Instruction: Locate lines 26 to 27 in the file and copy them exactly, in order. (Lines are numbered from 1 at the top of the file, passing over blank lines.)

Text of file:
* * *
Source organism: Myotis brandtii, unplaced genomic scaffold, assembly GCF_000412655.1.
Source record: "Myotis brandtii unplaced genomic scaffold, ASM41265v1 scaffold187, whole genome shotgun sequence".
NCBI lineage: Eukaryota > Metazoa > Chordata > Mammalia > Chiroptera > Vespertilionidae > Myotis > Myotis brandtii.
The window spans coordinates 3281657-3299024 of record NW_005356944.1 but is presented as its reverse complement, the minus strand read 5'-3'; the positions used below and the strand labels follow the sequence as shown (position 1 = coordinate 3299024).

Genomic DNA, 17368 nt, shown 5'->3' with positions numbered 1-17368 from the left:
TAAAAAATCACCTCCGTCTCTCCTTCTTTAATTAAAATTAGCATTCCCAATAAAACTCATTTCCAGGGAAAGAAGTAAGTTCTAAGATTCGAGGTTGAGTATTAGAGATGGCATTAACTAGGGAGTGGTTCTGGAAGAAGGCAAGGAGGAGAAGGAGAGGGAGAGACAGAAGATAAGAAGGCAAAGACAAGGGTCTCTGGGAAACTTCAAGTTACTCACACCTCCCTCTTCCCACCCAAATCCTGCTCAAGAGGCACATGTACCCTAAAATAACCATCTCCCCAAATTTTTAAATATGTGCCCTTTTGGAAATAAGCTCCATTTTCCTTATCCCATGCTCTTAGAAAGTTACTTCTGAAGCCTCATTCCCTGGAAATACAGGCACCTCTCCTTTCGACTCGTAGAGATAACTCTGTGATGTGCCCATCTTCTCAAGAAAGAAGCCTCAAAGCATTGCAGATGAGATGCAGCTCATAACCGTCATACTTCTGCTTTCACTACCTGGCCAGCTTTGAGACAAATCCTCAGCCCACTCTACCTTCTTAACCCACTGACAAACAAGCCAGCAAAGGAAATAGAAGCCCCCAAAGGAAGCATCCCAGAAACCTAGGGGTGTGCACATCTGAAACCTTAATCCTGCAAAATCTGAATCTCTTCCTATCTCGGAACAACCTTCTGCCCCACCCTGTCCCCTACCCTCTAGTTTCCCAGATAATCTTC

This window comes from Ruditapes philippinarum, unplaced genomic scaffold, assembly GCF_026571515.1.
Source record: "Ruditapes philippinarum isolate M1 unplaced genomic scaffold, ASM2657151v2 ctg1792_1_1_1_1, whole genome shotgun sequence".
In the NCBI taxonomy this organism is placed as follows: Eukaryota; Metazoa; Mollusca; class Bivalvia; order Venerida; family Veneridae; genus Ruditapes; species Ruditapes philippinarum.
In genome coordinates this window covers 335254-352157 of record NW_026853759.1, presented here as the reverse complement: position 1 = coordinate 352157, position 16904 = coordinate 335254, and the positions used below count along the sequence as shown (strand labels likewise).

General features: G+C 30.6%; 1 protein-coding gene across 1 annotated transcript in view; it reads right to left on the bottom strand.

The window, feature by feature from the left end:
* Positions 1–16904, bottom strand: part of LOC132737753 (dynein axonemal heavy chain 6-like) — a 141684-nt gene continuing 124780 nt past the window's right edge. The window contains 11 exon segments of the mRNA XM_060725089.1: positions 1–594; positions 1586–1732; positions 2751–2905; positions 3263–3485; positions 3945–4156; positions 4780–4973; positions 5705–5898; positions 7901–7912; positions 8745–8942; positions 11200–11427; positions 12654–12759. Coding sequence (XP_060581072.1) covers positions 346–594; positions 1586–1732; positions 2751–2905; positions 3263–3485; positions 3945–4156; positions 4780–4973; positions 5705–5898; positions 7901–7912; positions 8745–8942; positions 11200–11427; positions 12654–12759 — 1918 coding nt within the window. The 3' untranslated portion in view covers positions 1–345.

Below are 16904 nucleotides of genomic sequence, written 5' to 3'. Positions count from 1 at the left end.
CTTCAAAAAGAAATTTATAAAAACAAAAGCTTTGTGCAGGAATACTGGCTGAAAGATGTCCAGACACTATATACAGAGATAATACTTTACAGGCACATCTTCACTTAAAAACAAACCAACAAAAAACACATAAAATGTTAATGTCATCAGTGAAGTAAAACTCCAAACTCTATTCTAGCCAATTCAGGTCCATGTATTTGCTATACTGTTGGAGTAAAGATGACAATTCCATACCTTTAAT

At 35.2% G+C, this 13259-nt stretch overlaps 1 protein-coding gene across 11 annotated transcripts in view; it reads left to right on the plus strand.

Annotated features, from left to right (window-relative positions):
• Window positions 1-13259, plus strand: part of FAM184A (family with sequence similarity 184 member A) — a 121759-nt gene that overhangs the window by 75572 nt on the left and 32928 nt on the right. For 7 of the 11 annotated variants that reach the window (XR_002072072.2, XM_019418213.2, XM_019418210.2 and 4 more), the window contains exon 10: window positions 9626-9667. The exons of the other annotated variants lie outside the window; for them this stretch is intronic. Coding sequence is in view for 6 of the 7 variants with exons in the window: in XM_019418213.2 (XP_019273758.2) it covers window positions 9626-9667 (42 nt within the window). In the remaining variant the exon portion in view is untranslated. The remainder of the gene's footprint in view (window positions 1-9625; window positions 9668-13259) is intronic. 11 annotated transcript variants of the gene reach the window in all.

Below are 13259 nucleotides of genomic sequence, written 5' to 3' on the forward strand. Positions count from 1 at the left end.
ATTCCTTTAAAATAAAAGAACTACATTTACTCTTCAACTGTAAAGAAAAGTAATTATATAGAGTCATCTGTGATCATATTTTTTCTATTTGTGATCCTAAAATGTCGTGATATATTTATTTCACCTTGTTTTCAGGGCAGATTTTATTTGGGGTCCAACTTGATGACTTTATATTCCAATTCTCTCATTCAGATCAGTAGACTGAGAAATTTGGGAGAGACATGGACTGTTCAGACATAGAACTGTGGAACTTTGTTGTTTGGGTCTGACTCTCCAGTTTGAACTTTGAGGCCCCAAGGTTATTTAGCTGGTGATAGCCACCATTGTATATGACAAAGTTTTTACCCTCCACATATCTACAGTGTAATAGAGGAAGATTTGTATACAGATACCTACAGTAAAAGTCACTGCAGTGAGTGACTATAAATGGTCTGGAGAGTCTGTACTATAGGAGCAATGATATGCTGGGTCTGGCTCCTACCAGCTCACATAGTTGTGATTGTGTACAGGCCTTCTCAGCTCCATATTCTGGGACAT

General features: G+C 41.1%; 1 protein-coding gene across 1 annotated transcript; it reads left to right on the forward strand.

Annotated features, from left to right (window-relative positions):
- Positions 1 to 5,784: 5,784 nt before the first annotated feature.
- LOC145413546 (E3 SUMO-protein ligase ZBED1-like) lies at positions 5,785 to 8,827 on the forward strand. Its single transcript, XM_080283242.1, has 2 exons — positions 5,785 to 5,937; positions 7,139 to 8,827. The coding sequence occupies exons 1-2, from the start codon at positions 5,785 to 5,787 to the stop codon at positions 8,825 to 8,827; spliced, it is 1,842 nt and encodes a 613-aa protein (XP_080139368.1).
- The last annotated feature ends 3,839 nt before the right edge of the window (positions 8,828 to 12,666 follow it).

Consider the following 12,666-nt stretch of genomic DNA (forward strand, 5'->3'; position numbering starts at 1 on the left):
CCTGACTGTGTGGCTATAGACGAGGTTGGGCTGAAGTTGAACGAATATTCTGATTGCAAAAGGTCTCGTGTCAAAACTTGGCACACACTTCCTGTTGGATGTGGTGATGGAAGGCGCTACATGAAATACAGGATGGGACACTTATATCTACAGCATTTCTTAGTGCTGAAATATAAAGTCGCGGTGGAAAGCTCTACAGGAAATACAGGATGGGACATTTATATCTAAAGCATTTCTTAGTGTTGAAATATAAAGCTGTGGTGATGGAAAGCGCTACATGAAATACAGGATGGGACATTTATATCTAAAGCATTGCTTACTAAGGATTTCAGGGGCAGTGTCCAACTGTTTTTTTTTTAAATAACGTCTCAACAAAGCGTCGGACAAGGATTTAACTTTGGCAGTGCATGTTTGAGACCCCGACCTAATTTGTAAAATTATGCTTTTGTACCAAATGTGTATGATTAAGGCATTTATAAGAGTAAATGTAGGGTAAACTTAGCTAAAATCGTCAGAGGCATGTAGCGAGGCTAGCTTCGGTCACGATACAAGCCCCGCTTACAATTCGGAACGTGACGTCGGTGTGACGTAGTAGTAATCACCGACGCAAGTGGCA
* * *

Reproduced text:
Consider the following 12,666-nt stretch of genomic DNA (forward strand, 5'->3'; position numbering starts at 1 on the left):
CCTGACTGTGTGGCTATAGACGAGGTTGGGCTGAAGTTGAACGAATATTCTGATTGCAAAAGGTCTCGTGTCAAAACTTGGCACACACTTCCTGTTGGATGTGGTGATGGAAGGCGCTACATGAAATACAGGATGGGACACTTATATCTACAGCATTTCTTAGTGCTGAAATATAAAGTCGCGGTGGAAAGCTCTACAGGAAATACAGGATGGGACATTTATATCTAAAGCATTTCTTAGTGTTGAAATATAAAGCTGTGGTGATGGAAAGCGCTACATGAAATACAGGATGGGACATTTATATCTAAAGCATTGCTTACTAAGGATTTCAGGGGCAGTGTCCAACTGTTTTTTTTTTAAATAACGTCTCAACAAAGCGTCGGACAAGGATTTAACTTTGGCAGTGCATGTTTGAGACCCCGACCTAATTTGTAAAATTATGCTTTTGTACCAAATGTGTATGATTAAGGCATTTATAAGAGTAAATGTAGGGTAAACTTAGCTAAAATCGTCAGAGGCATGTAGCGAGGCTAGCTTCGGTCACGATACAAGCCCCGCTTACAATTCGGAACGTGACGTCGGTGTGACGTAGTAGTAATCACCGACGCAAGTGGCA